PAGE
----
As official videographer for the U.S. government, Kurt Sonnenfeld was detailed to Ground Zero on September 11, 2001, where he spent one month filming 29 tapes: “What I saw at certain moments and in certain places … is very disturbing!” He never handed them over to the authorities and has been persecuted ever since. Kurt Sonnenfeld lives in exile in Argentina, where he wrote « El Perseguido » (the persecuted). His recently-published book tells the story of his unending nightmare and drives another nail into the coffin of the government’s account of the 9/11 events. Below is an exclusive interview by Voltairenet.
In protest over the complaint the United States dared to lodge against Israel over the plight of Gaza Strip residents, the Defense Ministry declared there is no humanitarian crisis there, nor did one ever exist.
According to the ministry's criteria for humanitarian cases, our American friends got a little carried away. For example, is the case of a 7-year-old Gazan who lost his mother and wants to rejoin his father, who lives in Hebron, to be considered a humanitarian case by the Defense Ministry? That's not a sure thing.
It is supposed to be the Treasury’s role to represent the public interest. Unfortunately, appointing Treasury Secretaries from the ranks of Wall Street management – or giving Wall Street veto power over the nominee – undermines this mission. Elsewhere in what is supposed to be the regulatory system of public-private checks and balances, the simple tactic of underfunding the criminal justice system, the FBI, state and local prosecutors – or actively blocking them, as George Bush did – leaves the economy without adequate protection against financial fraud and predatory credit. Putting the Congressional financial committee heads up for sale to the highest campaign contributors caps the process of transforming economic democracy into oligarchy.
A lawsuit by former CIA operative Valerie Plame against former Bush administration officials will not be revived by the US supreme court.
Last year a lower court tossed out the lawsuit filed by Plame and her husband, former ambassador Joseph Wilson, which accused Dick Cheney and former top Bush officials of leaking Plame's identity to the media in 2003. Wilson and Plame argued the move violated their constitutional rights.
The US court of appeals said the lawsuit didn't meet legal standards for constitutional claims because part of the suit is based on alleged violations of the Privacy Act, a law that does not cover the president or the vice-president's offices.
When Olav Refvik wanted to boost the price of heating oil to make a lucrative energy deal even more lucrative, the Morgan Stanley trader locked up several storage tanks the bank owned near New York Harbor to squeeze supply. Far from being illegal, the maneuver -- which earned him millions and the moniker "King of New York Harbor" -- is business as usual in the "regulated" commodities market.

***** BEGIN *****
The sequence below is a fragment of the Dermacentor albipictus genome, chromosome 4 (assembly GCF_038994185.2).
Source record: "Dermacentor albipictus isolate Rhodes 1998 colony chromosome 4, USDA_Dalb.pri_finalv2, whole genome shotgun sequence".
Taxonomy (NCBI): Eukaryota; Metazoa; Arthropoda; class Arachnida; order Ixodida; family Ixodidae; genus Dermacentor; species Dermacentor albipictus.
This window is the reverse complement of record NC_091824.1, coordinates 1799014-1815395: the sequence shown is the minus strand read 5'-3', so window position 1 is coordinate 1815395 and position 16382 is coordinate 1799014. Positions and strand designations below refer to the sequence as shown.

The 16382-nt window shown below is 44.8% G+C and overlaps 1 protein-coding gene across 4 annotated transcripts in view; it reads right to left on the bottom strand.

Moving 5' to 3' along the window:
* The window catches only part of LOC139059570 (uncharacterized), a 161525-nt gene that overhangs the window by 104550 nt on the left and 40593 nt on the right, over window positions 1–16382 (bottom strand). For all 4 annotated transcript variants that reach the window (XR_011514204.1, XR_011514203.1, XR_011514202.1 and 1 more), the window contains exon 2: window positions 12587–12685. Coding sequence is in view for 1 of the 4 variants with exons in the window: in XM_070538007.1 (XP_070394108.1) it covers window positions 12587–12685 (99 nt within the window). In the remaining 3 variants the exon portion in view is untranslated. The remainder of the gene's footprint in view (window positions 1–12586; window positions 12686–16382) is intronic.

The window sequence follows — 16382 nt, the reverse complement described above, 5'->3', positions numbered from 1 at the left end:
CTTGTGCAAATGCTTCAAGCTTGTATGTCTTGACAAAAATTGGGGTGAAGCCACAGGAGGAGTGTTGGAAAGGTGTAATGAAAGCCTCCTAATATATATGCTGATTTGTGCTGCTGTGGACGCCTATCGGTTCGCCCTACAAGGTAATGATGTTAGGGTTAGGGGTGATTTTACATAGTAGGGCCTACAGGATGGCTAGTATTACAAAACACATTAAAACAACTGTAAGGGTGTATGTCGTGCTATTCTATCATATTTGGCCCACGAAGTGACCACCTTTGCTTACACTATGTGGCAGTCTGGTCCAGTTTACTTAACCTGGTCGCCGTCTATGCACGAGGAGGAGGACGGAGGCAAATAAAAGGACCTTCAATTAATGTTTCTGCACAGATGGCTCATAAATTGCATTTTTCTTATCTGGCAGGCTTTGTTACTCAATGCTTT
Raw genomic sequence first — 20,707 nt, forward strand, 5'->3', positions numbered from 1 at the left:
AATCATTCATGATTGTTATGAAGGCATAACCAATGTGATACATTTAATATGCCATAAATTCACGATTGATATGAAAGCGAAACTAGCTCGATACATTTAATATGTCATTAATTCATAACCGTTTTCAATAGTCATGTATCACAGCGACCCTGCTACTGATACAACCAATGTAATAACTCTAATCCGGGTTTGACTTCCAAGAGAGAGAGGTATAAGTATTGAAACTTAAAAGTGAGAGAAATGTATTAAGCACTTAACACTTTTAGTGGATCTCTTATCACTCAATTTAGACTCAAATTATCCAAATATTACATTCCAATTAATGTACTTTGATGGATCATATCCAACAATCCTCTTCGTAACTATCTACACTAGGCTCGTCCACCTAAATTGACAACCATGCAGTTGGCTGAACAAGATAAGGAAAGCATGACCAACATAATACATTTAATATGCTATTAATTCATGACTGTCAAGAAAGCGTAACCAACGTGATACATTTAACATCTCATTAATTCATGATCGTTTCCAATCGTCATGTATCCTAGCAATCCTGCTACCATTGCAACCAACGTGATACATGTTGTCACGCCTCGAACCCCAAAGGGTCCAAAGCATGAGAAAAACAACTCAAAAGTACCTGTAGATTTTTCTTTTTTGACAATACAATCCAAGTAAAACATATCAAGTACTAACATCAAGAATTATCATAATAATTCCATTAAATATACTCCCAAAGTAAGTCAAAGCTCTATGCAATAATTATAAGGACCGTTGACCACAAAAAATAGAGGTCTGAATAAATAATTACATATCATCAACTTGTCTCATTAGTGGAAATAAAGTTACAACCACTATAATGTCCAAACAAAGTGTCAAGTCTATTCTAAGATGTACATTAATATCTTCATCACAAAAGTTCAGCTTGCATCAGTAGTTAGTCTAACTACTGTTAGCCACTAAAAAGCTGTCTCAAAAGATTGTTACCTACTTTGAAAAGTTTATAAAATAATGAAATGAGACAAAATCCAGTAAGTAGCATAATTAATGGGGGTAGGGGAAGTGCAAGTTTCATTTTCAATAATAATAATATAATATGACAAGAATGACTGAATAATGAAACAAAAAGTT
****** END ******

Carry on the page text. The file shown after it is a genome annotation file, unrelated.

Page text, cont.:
Seventy-seven House members are urging President Obama to suspend the investigation and discharge of military personnel because of their sexual orientation.
“We urge you to exercise the maximum discretion legally possible in administering don't ask, don't tell until Congress repeals the law,” the lawmakers wrote to Obama on Monday.
Two U.S. military officials pleaded guilty to various bribery, fraud and conspiracy charges relating to Department of Defense (DOD) contracts in Afghanistan. A third military official pleaded guilty to receiving stolen property, which was obtained through the bribery conspiracy. In addition, four DOD contractors and four affiliated contracting companies were indicted for their roles in paying bribes to the military officials and otherwise defrauding the United States.
Christopher P. West, a U.S. Army Major from Chicago who served in Afghanistan from 2004 to 2005, pleaded guilty to charges contained in the superseding indictment including three counts of bribery and three counts of conspiracy. West admitted to accepting $90,000 cash from contractors in exchange for awarding DOD contracts at Bagram Airfield, Afghanistan.
As a senator, Barack Obama denounced the Bush administration for holding "secret energy meetings" with oil executives at the White House. But last week public-interest groups were dismayed when his own administration rejected a Freedom of Information Act request for Secret Service logs showing the identities of coal executives who had visited the White House to discuss Obama's "clean coal" policies. One reason: the disclosure of such records might impinge on privileged "presidential communications." The refusal, approved by White House counsel Greg Craig's office, is the latest in a series of cases in which Obama officials have opted against public disclosure. Since Obama pledged on his first day in office to usher in a "new era" of openness, "nothing has changed," says David -Sobel, a lawyer who litigates FOIA cases. "For a president who said he was going to bring unprecedented transparency to government, you would certainly expect more than the recycling of old Bush secrecy policies."
The U.S. Supreme Court on Monday upheld a Bush-era permit to dump millions of tons of gold-mine tailings into Alaska's Lower Slate Lake, a move that even the government admits will wipe out the lake's fish and most other aquatic life.
On a 6-3 vote, the high court determined that the Army Corps of Engineers - and not the Environmental Protection Agency - had the authority to issue the permits. The ruling overturns the 9th Circuit's decision to vacate the permits on the grounds that they violated the Clean Water Act.
TVNL Comment: Another Bush legacy.
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